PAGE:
Tour operators seek more access to Indy Mall

March 25, 2008 6:08:17 PM PDT
Until a few years ago, visitors to Independence Mall could expect an onslaught of sales pitches from brochure-waving tour operators. To quiet the fray, officials quashed the free-market policy and ordered operators to pay fees to park their vehicles outside the new visitors center or host a booth inside. A 2006 city law set a $5,000-a-year permit fee for each of the eight parking spots in an effort to restore some order.

But two years later, smaller operators who didn't snag a spot are crying foul, saying they've lost their access to customers.

Anyone interested, say, in a sports history tour offered by Philadelphia-based American Trolley Tour, would have to seek information online.

"I think if I had a presence downtown on a Saturday, I could sell that tour over and over and over," operations manager Ann Boulais said.

Two large tour conglomerates - Ride the Ducks and Philadelphia Trolley Works and 76 Carriage Co., which operates trolley, double-decker bus and other tours - command all eight tour operator spots outside the visitors center.

The near-monopoly exists despite the city ordinance, which limits the spots to one per company.

Ride the Ducks admits it incorporated four separate companies - Ride the Ducks, River Ducks, Penn Ducks and Philly Ducks - to secure the spots it says it needs to stay in business.

"We obviously comply within the letter of the law, but also with the spirit of why the law was written - to clean up the mall and improve the guest experience," said Stephen Dutcher, general manager in Philadelphia for Ride the Ducks, a division of Herschend Family Entertainment of Norcross, Ga. "We feel that we're doing both."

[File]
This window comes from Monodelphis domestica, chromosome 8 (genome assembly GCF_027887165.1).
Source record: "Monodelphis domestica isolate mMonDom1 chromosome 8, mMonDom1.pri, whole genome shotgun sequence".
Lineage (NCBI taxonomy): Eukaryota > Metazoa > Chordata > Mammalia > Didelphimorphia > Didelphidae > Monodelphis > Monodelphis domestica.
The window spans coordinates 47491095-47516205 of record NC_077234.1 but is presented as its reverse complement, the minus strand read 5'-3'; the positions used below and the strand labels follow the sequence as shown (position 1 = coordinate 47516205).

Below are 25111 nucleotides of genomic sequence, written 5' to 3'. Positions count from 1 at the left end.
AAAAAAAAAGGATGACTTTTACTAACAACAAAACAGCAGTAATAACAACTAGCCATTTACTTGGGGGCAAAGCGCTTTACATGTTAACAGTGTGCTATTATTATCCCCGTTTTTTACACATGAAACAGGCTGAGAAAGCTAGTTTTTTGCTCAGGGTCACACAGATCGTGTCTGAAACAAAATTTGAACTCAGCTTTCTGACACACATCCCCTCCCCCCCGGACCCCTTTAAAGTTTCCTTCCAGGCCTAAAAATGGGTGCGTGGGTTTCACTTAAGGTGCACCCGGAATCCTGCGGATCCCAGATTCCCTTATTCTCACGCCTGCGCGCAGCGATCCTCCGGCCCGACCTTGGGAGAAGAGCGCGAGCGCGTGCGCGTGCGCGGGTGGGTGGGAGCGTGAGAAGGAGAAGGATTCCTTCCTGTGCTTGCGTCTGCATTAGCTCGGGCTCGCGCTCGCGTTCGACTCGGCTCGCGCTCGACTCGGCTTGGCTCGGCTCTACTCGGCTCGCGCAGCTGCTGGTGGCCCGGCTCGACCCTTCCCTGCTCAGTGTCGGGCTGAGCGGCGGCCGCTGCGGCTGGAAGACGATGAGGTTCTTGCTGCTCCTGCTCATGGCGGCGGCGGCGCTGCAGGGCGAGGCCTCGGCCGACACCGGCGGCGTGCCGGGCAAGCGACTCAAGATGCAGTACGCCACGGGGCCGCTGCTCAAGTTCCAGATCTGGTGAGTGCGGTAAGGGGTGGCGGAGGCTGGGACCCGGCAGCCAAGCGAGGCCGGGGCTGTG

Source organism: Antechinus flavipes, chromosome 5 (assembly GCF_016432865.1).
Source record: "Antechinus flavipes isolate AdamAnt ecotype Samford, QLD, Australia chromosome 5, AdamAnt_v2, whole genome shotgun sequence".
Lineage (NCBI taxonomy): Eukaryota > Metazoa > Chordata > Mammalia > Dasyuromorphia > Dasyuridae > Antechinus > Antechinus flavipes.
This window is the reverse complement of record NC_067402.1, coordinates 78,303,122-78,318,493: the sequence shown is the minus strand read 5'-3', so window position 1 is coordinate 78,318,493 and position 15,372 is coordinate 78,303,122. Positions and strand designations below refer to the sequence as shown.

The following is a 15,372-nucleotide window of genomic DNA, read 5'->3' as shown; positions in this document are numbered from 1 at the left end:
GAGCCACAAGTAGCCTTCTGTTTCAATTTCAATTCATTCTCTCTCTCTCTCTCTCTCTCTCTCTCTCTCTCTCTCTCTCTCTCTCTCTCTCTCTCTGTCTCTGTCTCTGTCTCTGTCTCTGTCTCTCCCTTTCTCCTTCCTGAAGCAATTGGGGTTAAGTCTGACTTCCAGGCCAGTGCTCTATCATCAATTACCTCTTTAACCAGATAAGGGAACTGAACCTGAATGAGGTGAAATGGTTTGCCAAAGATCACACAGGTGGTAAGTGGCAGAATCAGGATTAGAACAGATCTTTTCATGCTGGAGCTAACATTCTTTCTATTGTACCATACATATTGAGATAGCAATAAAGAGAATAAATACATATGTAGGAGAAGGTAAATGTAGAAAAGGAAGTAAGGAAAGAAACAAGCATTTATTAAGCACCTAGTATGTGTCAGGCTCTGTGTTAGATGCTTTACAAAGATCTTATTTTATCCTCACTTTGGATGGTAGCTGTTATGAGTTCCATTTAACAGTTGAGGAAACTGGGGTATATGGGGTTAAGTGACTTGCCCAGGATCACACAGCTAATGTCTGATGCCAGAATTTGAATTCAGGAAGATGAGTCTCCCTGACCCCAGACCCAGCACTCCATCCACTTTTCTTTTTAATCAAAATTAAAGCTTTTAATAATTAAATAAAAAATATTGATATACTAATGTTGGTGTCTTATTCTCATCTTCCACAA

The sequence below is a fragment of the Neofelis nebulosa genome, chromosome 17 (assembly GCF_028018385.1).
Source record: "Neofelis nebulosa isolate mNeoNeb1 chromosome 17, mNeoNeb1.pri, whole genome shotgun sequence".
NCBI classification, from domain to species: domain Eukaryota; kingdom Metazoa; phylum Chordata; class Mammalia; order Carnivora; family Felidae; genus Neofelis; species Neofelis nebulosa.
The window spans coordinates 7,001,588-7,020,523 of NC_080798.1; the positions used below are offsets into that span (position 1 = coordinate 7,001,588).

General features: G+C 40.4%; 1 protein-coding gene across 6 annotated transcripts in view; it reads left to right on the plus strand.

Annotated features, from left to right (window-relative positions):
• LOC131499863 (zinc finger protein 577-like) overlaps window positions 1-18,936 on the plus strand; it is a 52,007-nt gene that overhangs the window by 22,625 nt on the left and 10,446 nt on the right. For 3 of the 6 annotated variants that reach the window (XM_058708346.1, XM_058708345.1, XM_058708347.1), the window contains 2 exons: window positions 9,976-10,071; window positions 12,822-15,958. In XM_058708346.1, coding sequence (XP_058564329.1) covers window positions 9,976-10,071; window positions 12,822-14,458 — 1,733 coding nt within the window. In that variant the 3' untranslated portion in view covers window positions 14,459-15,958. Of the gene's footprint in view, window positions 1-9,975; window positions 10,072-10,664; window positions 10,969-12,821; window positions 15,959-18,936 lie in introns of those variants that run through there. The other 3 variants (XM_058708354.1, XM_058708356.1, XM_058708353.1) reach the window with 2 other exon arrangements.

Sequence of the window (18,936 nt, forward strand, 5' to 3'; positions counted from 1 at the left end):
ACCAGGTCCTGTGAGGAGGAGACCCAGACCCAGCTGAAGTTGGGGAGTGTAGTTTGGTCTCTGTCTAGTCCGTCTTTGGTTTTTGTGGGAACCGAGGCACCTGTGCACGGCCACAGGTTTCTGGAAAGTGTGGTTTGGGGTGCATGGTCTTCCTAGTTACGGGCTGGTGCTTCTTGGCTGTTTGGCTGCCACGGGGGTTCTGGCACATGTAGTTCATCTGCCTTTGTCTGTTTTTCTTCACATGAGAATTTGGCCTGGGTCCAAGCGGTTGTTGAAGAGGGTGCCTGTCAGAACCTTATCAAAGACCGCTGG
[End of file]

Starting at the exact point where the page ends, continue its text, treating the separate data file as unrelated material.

Doug Oliver, a spokesman for Mayor Michael Nutter, said he needed to research the issue before he could comment.

At mid-afternoon Tuesday, Dutcher's firm had four of its amphibious duck boats parked at the mall, while Philadelphia Trolley Works had one vehicle on standby.

Ride the Ducks sells about 200,000 tickets a year in Philadelphia, Dutcher said. The company has paid to buy out two upstart rivals since it entered the Philadelphia market in 2004, at least in part because they were hurting his firm's reputation, he said.

Jonathan Bari, who offers walking tours through his Constitutional Walking Tour of Philadelphia, wants to regain the right to sell tours to area passers-by.

"When someone walks by the Independence Visitor Center, they'll see upward of 14 duck-tour boats, and walking tours are completely obscured by that," Bari said.

He also wants the city to enforce the one-parking spot rule, and let competition flourish.

"We have nothing against the ducks," he said. "We just want the Philadelphia code enforced."